It's as if Junior is looking over his shoulder at what once was.
Since the departure on Tony Eury Sr. from atop his pit box after the 2004 Cup season, Dale Jr just hasn't enjoyed the same success with Tony Eury Jr, Eury Sr.'s son. Sr. and Earnhardt Jr's best season without a doubt was 2004.
They started off with a bang by dominating speed weeks by finishing second in the Bud Shootout, and winning his 125 mile qualifying race, the Nationwide race, and his first Daytona 500. From there his season took off and never really slowed down.
All in all, Earnhardt Jr piled up six victories, including three in the first 11 races, 16 top five finishes, 21 top tens, and finished in the top five of the championship standings for the second consecutive season.
2004 was the inaugural season of Nascar's new points format, known as the Chase. Junior started off very strong in the first half with one win, three top fives, and five top 10s, in the first half of the chase. With all the success, the team was imploding on itself, and we would only find out later that a major switch was in the works for Junior.
With four of the last five races in 2004, being outside of the top ten, Junior claimed it was time for a change because he couldn't get along with the Eury's anymore. This led to an internal switch within DEI that sounded confusing at the time.
I'm going to try and explain it so bare with me. Basically all of the No. 8 cars became No. 15s and vice versa. All of the teams worked in the same shop, just the cars were different colors, and had a different number.That year I went to Michigan and happened to run into a pit member of Junior's "new team," and my father asked him, "How do you like being on Junior's team?" The pit member turned to us offered a chuckle, and just smiled.
I'm glad he was happy because his Junior's fans we're anything but.
2005 in a word was an abysmal season for Earnhardt Junior. He only had one win, which was based off of a strategy call, seven top fives, thirteen top ten finishes, and only finished on the lead lap in 19 of 36 races.
That's right. The sport's most popular driver only finished on the same lap as the winner half the time. The team switch wasn't exactly a match made in heaven, but Junior said it had to be done so he could truly appreciate the Eury's, and they could appreciate him.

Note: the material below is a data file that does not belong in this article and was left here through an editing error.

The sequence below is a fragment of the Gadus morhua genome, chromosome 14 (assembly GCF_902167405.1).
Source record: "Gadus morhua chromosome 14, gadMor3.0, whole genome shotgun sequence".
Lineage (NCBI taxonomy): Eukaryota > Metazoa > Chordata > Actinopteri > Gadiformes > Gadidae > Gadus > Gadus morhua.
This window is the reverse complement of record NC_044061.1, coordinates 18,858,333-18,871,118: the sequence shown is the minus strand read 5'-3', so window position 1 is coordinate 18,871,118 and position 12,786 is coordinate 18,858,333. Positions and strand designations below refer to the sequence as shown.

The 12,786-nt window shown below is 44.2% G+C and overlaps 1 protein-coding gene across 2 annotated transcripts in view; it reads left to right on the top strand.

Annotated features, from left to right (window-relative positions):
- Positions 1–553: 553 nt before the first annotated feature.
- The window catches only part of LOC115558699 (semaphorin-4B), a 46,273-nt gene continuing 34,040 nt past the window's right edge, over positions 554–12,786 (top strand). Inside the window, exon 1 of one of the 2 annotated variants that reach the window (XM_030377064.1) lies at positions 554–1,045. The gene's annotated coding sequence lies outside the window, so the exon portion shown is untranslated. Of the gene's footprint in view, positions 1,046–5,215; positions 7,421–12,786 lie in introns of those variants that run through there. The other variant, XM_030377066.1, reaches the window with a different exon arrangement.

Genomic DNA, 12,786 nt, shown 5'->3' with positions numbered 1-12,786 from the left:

DEI put things back to the way they were in 2004, per Junior and Eury Jr's request. The only difference was that Eury Sr. was no longer working with the No.8 team on raceday. We, as Dale Jr. fans, thought that Eury Jr had learned enough from his dad over the years to bring back so much of the success Earnhardt Jr had early on in his career.
Boy were we wrong.
Since the team switch in 2005, Dale Jr has been less than stellar, that's for sure. In almost four full seasons he's only won three races, finished in the top five 34 times, and in the top 10 57 times in 142 races. Statistically, this hasn't even been his best season since 2005, even with the move from DEI to Hendrick Motorsports. Since Eury Sr left he's only had one great season, including the chase and that was 2006, where he finished fifth in the final standings.
The five seasons that Eury Sr was atop the pit box of Earnhardt Jr, Junior enjoyed much more success, and his performance showed. From 2000-2004 Earnhardt Jr complied 15 wins, 52 top five finishes, 78 top 10s in 178 races , and finished in the top 10 of the points standings three times.
Some of those victories include his Daytona 500, emotional win in the 2001 Pepsi 400, his five wins at Talladega including four consecutive, and the Dover race after September 11th where Junior celebrated on the track with the American Flag blowing in the wind.
Junior nation, which I'm a proud member of, had such high expectations for Junior this season, after joining the superpower at Hendrick Motorsports. We expected him to win multiple races, and be right in the championship hunt come Homestead.
These were possibly lofty expectations, but all the pieces at Hendrick are there. Not to mention having Jeff Gordon and Jimmie Johnson to bounce set-ups off of, and having the best equipment in the business, it was all there for Junior.
He just wasn't able to take advantage of it.
He ran better than his statistics show because a few of his races could have been top tens if not for a blown pit call by Eury Jr. He cost Earnhardt Jr a good finish at Watkins Glen by leaving him out on the track way way too long.
I don't know what strategy Eury Jr was on, but most teams run the race backwards when it comes to fuel. Then when his strategy backfired he lashed out with "All of the other teams are playing the same freaking strategy, it's just ridiculous."
Whether it's ridiculous or not Tony, none of the other teams told you to leave Earnhardt Jr on the track and lose a second per lap so you could stretch his fuel to 40 laps. Just come forward and admit you made a mistake, and blew the race for him instead of blaming the other 42 crew chiefs.
We have to take the good with the bad I suppose, and he did get one fuel strategy call right at Michigan, and I was happy for that, especially since I was at that race, calling him home.
Earnhardt Jr won't take to many more of Eury Jr's blown calls, family or not. You've got to be wondering if inside of Hendrick Motorsports, there is talk of moving Eury Jr to car chief of the No.88, and promoting Earnhardt Jr a new crew chief. We all saw what Darien Grubb did with Jimmie Johnson's team after Chad Knaus got suspended.
Just something to think about.
Whether Earnhardt Jr. is happy with Eury Jr. or not, he's got to be wishing he still could walk into the garage area, and see Tony Sr., wrenching on his race car.
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